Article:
Sunday, September 30, 2012
Year 1986 remains most noteworthy in the annals of American comics for having simultaneously introduced two superlative graphic novels: Frank Miller's THE DARK KNIGHT RETURNS and the Alan Moore/Dave Gibbons WATCHMEN. WATCHMEN generally enjoys the better critical reputation in the circles of comics-book elitists. But there's one department where the Moore-Gibbons work, with its rather shallow superheroine Silk Spectre, falls short. That's the department of the femme formidable.
In 1986 Miller had yet to start the downward creative spiral that recently culminated in the abysmal HOLY TERROR. He was at the top of his game, and with TDKR he showed protean playfulness in re-inventing the somewhat staid Batman mythos of the time. Arguably the Batman franchise was re-energized across the board thanks to Miller, and the influence of his depiction of his new Robin was a major exemplar of that energy.
To my recollection, up until 1986 no one had ever suggested that it could be desirable that the role of Robin should be essayed by a teenaged female. Today, certain comics-forums are replete with fans who bitterly resent that the character of Stephanie Brown, who briefly essayed the role in a few Batman stories, wasn't chosen to be an ongoing Robin. (She did get to be a new Batgirl for a few months, though.) I suggest that the idea of a female Robin might not have occured to anyone were it not for Miller's take.
Carrie Kelley isn't a particularly deep character, having been designed only for that Miller miniseries. Nevertheless, back when Miller had a great ear for the "voice" of his fantasy-characters, Kelley's voice had the resonance of youth, of eternal innocence born again in the dark world of the Batman. Kelley's Robin wasn't portrayed as especially tough, for she wins her only physical conflict in the miniseries through luck more than skill. Nevertheless, she was a good athlete, and she looked great in the Robin costume, whose splashy colors aren't being donned by the male versions of Robin these days.
I'm not quite so crazy about her later incarnation as "Catgirl" in Miller's follow-up series THE DARK KNIGHT STRIKES AGAIN, so I probably won't cover that here. However, I'll admit that it's a logical development of the original idea, given the dark and perverse nature of the Miller imagination.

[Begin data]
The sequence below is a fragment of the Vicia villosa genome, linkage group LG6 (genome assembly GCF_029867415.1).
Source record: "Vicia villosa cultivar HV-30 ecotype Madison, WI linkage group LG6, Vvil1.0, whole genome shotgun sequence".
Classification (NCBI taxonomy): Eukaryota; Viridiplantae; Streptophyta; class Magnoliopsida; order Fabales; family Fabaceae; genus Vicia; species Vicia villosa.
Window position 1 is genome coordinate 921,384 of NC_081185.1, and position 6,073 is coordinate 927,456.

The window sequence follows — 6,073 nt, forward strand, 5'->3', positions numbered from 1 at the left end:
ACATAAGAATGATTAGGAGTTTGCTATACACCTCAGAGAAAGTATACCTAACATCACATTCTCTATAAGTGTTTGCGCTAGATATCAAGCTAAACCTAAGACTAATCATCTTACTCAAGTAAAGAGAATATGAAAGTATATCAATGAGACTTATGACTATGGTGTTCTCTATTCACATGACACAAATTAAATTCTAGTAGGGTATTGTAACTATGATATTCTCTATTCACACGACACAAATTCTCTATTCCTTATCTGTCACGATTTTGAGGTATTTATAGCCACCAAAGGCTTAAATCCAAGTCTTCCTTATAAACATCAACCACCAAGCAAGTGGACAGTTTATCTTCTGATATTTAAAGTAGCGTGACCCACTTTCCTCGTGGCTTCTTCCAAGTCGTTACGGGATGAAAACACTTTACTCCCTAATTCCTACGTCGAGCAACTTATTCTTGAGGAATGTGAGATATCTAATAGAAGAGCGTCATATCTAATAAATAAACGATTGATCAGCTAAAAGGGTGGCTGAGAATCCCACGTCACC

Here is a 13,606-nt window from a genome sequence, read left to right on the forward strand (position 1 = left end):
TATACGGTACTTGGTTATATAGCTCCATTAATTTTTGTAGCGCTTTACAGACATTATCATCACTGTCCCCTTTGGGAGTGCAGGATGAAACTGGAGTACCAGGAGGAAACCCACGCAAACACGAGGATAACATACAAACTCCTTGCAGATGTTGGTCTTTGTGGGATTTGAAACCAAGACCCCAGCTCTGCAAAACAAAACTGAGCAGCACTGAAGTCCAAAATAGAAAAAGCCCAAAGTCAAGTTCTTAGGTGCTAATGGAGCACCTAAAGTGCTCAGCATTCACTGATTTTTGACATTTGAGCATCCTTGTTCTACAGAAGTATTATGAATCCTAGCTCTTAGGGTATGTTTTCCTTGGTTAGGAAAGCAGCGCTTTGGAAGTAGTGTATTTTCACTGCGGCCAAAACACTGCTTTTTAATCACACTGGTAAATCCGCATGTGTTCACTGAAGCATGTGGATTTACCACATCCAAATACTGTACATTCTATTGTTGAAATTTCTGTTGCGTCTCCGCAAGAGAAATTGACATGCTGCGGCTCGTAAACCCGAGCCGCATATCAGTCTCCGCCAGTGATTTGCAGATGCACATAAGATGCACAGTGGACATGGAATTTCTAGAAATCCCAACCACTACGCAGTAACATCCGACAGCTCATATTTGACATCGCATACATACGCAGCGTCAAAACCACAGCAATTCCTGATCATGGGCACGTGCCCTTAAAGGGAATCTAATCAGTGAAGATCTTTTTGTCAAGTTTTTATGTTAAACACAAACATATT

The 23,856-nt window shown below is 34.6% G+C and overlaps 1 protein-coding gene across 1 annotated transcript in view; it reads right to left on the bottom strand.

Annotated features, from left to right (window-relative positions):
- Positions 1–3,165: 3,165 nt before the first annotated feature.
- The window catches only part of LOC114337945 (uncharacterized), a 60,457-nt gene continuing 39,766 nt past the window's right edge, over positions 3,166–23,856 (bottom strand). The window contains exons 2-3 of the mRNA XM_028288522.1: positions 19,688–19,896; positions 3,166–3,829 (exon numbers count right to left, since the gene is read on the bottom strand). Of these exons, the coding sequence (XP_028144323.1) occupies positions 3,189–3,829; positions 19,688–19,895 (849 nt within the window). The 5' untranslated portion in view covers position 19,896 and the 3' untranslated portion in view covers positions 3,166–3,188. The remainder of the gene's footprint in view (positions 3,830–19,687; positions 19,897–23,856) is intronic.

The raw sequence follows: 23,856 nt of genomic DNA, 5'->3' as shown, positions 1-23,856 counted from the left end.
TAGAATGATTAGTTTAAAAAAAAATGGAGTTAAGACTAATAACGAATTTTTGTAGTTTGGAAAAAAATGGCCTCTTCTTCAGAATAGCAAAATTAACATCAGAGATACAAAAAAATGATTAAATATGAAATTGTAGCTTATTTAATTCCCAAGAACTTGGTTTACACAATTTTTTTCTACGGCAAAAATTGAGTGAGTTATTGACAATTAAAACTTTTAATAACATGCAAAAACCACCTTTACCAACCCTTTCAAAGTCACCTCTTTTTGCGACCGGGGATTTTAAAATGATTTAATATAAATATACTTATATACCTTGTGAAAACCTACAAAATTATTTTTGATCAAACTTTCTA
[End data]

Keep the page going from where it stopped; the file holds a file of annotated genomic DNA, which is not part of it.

Saturday, September 15, 2012
Americomics' long-running FEMFORCE was not the first comics-feature to present an all-female team of heroes, but it's certainly the longest running, having run over 150 issues. The charter members seen in the illo above include original characters Tara of the Jungle (on the vine), the She-Cat, Ms. Victory, and the Blue Bulleteer, who maintained a dual hero-identity, more often seen as a caped mystic named Nightveil. Of these, Ms. Victory was a revamp of a Golden Age heroine, Miss Victory, published by the long-vanished Holyoke Company. Over the years Ms. Victory and several other members or associates of the team received their own titles, but none had the staying-power of this "Legion of Cheesecake Heroines."
Helmed by writer/publisher Bill Black, Americomics (also called AC Comics) unquestionably evoked the nostalgia of readers familiar with the simple kinetic thrills of early superhero comics. In time Black's company revived a large number of public domain superheroes of the 1940s and 1950s, both male and female, as well as reprinting original adventures of nearly forgotten stars like Catman and the Phantom Lady.
FEMFORCE was never more than a good read, but its penchant for depicting superheroes as light, psychologically unconflicted fun made for a pleasant contrast to the angst-heavy antics of the Big Two during the 1980s and thereafter.